A special gift

But God turns mourning into dancing

Psalm 30:11-12 You have turned my mourning into joyful dancing. You have taken away my clothes of mourning and clothed me with joy, that I might sing praises to you and not be silent. O Lord my God, I will give you thanks forever!

I wrote what I wanted to share with you today a couple days early because I wanted to find out from James whether he would be OK with me posting it. I didn’t know our beloved friend Jim Franzen would die last night, the third in a row from our church. Another dear one is in the ICU on a respirator. Carol, Bill, and now Jim. How we’ll miss his kind heart, his wit, his patient, sweet spirit.

So, I am mourning today. Not dancing, as I was when I wrote what follows. But the two are intertwined, aren’t they. Sometimes one takes prominence, sometimes the other. Both will be part of our reality until finally, God wipes away all our tears. Meanwhile, Lord, please enlarge my soul. It feels too small to embrace all the grief. And all the joy.

Here then is what I wrote before Jim died, about another beloved James:

God gave me an amazing gift last Sunday, one I’ve been, like Mary, “pondering in my heart.” It seemed too precious to share. But I think, somehow, it’s meant for you, too.

A young man in our church, James, is autistic. Karis and I met him as a very bright but nonverbal preschooler in 2004. In the last year, God has given James the ability to communicate with words, through a spelling board. For eighteen years his parents have not known what their son was thinking and feeling, his aspirations and joys and sorrows. Imagine then, suddenly having his inner world opened up to them. It’s so huge it feels indescribable.

Sunday after church I went to our church’s columbarium to touch Karis’s name on her niche, to tell her how much I miss her in this Advent and Christmas season. And to ask God for some small sign that he “saw” me, that he understood how much the grief of losing her still touches me even though it’s been almost eight years since she died.

The image went through my mind of my granddaughter Talita who last Tuesday fell while running through her house and hit her hands and knees quite hard. I watched her struggle not to cry, and then she held out her little hands one at a time and raised her knees to be kissed. A brief snuggle, and she was ready to play again. That’s what I need, Lord. Just a little bit of comfort from you.

Talita last summer

James and his mother were sitting near the columbarium. I sat down with them to catch up a bit, since with Covid and grandchildren I haven’t seen them much in the last couple of years and I’ve missed them. Neither Anna nor I mentioned Karis. Anna asked James whether he wanted to say anything to me. He nodded yes and she pulled his spelling board from her purse.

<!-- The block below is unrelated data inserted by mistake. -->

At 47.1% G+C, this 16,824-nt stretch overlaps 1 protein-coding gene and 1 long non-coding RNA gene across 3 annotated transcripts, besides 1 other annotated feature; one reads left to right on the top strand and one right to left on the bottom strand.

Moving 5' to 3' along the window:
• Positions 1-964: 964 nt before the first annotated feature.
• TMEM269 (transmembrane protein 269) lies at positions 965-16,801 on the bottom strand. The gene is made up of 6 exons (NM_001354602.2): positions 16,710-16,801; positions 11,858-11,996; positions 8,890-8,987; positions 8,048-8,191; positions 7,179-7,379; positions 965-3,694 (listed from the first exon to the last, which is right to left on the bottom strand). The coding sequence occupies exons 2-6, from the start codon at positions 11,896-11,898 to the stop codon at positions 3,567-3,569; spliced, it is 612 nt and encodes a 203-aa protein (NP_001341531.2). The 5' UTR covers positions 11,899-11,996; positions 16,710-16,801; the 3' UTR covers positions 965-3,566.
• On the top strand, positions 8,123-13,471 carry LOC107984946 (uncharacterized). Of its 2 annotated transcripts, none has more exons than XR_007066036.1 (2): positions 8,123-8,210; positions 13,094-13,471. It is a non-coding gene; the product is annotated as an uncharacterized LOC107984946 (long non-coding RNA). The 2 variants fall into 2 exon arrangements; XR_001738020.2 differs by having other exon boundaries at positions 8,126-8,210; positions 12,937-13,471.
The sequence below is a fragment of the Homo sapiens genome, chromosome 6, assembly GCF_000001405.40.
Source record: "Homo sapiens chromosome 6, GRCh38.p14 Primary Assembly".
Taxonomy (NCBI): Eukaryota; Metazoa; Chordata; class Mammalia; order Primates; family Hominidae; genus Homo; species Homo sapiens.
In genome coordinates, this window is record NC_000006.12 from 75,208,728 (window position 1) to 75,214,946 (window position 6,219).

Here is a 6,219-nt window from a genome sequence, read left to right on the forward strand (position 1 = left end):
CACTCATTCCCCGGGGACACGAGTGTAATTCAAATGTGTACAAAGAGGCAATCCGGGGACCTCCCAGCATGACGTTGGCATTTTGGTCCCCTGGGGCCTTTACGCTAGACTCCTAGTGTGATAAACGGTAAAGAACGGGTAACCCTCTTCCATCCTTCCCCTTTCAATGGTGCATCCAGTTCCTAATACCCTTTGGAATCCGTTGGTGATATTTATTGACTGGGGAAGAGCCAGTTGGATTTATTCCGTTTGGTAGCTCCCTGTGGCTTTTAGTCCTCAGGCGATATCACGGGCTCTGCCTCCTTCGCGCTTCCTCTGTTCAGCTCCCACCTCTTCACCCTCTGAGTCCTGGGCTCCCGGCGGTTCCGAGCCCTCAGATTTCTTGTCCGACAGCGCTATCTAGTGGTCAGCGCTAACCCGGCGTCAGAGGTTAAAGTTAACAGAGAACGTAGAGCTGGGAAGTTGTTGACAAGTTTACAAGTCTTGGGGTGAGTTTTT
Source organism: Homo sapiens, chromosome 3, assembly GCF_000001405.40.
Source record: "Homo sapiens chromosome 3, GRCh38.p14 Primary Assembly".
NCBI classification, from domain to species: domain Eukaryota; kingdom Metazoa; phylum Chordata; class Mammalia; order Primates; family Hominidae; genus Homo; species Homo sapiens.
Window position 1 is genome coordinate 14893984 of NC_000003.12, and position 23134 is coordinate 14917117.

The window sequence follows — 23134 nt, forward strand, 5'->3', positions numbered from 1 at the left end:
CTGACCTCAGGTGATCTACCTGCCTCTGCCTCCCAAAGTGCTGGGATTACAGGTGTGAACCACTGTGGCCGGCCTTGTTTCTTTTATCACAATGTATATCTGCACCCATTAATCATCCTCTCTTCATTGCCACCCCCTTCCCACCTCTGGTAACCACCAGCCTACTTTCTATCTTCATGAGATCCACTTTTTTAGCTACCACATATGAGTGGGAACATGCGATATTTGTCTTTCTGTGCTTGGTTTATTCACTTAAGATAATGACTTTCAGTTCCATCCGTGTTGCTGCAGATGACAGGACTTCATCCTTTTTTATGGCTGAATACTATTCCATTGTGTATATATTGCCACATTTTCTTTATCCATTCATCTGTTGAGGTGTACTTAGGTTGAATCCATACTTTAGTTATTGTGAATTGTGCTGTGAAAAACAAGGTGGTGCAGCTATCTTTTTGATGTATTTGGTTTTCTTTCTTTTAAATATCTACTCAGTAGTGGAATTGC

James rapidly spelled for me: I miss you, Debbie. And I miss Karis. I see her in my dreams. She is dancing and joyful. She is happy, so you can be happy too, Debbie.

I’m writing this with tears. I was stunned. This was the first time I personally experienced James’s ability to communicate, though Anna had shared with me before by email. I had no idea before he could speak in this way that James remembered Karis (much less how to spell her name) or that he connected me with her. It’s been almost eight years since she died. I’m not aware that other young people in our church think about Karis. It’s precious to me that James does.

But of course, the impact of his message to me was greater because of my prayer, asking God for a sign that he saw me, that he understood my need for what my sister Shari would call a “God kiss” on this “owie” in my heart.

Thank you, Lord. Thank you, James and Anna, for this precious, unexpected gift.

This week my sister-in-law Elaine sent me a link to an article by author Tish Harrison Warren (Liturgy of the Ordinary; Prayer in the Night) which exactly fits the theme of joy and pain mixed together. Tish was part of our church for several years, so I often read what she writes, but I had missed this one. I know it will bless you.

And I wish for you a God kiss, wherever you are hurting.

4 thoughts on “A special gift

  1. Absolutely stunning, Deb. A God-sighting! Thanks so much for sharing this and sharing it in the context of joy and grief being mixed. Thanks for Tish’s article. Very powerful about being called and being empty and needing God to fill us on both counts. May your emptiness and your calling be filled by Him today. Nothing, but NOTHING can separate you from God’s love. 🙂

    Liked by 1 person

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